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Title: Gestumblindi  
Author: World Heritage Encyclopedia
Language: English
Subject: Tyrfing cycle, Durinn, People in Norse mythology and legends, Warg, Svafrlami
Publisher: World Heritage Encyclopedia


Gestumblindi is a character in Norse mythology who appears in Hervarar saga and in Saxo Grammaticus' Gesta Danorum as Gestiblindus. Later, he also appears in several Scandinavian folk tales as Gest Blinde.

Hervarar saga

According to Hervarar saga, Gestumblindi was a powerful man in Reidgotaland, i.e. a Goth, who had angered king Heidrek by refusing to pay him tribute.

King Heidrek had in his hird twelve men who were entrusted to take care of all the legal disputes in the kingdom. If anyone had any complaint, they had the right to approach these men and would have right to both life and limb on the condition that they asked the king a number of riddles that the king could not answer.

Heidrek sent a message to Gestumblindi that if he did not appear at the court at a certain date, he would be imprisoned.

In desperation, Gestumblindi sacrificed to Odin asking him for assistance. Shortly thereafter, a stranger appeared at Gestumblindi's homestead, and this stranger also called himself Gestumblindi. The two men were so similar that no one could tell them apart. They changed clothes and Gestumblindi went away to hide.

Everyone thought that the new man was the real Gestumblindi and then the stranger went to king Heidrek and between them was the most exquisite contest in wisdom. Gestumblindi told riddles, mostly about nature but also about Norse mythology, and Heidrek answered them all (these riddles are presented in detail and they are among the most interesting riddles in Norse mythology).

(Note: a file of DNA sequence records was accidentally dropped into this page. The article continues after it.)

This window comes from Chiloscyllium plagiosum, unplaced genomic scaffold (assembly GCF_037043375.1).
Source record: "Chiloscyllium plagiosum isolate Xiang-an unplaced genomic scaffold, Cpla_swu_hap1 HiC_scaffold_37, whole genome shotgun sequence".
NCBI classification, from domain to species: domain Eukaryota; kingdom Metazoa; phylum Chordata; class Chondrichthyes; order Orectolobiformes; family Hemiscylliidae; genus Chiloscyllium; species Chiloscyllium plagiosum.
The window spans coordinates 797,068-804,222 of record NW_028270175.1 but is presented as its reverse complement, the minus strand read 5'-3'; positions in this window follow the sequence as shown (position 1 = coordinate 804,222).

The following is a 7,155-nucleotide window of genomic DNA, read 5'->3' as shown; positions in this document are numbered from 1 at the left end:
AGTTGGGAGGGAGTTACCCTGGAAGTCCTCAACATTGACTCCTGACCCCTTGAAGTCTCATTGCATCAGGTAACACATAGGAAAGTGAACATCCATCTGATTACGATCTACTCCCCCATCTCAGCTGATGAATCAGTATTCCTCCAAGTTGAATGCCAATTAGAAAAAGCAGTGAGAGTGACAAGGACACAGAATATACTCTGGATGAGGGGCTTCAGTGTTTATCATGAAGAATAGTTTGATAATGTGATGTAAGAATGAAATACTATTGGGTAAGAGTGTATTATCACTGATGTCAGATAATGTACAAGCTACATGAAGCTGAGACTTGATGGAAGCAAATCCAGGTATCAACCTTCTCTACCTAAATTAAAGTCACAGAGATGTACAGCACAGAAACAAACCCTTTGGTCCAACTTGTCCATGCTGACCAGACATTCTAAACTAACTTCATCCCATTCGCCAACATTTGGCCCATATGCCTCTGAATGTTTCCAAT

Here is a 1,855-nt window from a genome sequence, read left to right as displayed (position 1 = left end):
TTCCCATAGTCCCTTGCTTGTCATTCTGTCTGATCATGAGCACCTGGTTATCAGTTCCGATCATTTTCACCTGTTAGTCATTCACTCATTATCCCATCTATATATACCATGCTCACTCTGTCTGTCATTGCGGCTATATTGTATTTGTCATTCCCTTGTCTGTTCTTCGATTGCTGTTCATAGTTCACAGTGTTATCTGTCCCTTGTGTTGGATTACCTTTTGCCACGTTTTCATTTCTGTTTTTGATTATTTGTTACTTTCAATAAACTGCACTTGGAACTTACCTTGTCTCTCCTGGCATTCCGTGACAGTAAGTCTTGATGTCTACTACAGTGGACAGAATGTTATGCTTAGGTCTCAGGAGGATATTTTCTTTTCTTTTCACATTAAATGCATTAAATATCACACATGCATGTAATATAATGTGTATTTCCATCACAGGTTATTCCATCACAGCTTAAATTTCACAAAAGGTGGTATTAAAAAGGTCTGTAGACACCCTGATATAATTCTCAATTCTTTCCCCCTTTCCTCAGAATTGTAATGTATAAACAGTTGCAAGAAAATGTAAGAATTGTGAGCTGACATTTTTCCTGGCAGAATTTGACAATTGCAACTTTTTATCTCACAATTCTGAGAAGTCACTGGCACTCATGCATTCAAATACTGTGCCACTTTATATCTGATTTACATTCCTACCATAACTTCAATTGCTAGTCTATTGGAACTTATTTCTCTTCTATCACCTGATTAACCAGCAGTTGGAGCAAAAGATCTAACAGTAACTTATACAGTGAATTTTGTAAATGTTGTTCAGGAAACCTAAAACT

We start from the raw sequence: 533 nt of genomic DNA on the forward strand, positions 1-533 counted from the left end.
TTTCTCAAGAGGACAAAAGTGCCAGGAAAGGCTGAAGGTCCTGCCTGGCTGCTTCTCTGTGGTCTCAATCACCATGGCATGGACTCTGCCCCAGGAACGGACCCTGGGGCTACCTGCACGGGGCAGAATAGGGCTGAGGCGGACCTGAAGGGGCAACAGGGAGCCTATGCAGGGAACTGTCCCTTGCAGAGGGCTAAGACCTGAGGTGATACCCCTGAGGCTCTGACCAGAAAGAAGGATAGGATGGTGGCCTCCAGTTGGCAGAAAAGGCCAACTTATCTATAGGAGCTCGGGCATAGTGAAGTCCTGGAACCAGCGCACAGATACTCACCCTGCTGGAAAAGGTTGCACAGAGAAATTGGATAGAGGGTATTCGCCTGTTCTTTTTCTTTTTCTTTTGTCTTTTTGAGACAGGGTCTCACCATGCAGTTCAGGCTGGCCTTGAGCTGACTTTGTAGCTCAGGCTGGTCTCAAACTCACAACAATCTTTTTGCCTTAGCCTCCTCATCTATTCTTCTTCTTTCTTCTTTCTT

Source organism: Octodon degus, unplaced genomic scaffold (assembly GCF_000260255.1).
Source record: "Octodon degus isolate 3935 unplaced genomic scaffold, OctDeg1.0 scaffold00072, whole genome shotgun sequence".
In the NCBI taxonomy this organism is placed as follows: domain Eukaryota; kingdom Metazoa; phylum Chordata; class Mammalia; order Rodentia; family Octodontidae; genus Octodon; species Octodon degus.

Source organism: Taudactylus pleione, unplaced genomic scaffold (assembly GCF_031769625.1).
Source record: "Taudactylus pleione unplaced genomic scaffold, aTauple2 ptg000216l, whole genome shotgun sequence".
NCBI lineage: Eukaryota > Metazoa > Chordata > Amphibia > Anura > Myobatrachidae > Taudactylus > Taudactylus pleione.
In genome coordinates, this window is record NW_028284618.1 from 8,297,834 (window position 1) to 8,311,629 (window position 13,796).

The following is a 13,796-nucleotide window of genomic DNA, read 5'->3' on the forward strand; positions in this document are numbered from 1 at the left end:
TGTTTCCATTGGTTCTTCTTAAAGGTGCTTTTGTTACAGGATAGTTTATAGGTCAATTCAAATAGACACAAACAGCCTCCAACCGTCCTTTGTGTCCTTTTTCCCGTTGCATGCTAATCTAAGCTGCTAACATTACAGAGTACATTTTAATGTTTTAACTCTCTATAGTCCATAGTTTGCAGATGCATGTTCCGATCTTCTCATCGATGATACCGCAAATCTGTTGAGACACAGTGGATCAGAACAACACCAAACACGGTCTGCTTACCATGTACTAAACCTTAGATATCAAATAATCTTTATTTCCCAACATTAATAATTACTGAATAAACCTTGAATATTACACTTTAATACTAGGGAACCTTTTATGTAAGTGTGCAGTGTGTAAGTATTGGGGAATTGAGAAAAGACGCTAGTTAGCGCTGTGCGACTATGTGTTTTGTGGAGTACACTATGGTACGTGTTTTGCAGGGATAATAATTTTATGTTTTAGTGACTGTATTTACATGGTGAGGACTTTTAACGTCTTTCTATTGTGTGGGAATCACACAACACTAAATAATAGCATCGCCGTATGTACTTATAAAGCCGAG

Finally, Odin/Gestumblindi told Heidrek the same riddle that he had once asked Vafthruthnir, i.e. "What did Odin whisper in Balder's ear before Balder was cremated?" Heidrek, realising that Gestumblindi was Odin, became very angry and wanted to strike Odin with his cursed sword Tyrfing. Odin turned into a hawk, but Heidrek's sword cut off a piece of the bird's tail, which is why the hawk has the tail he has.

Gesta Danorum

Saxo Grammaticus relates that Gestiblindus was a king of the Geats who gave himself and his kingdom up to Frodi, the king of Denmark on condition that Frodi would defend him against Alrik, the king of Sweden.

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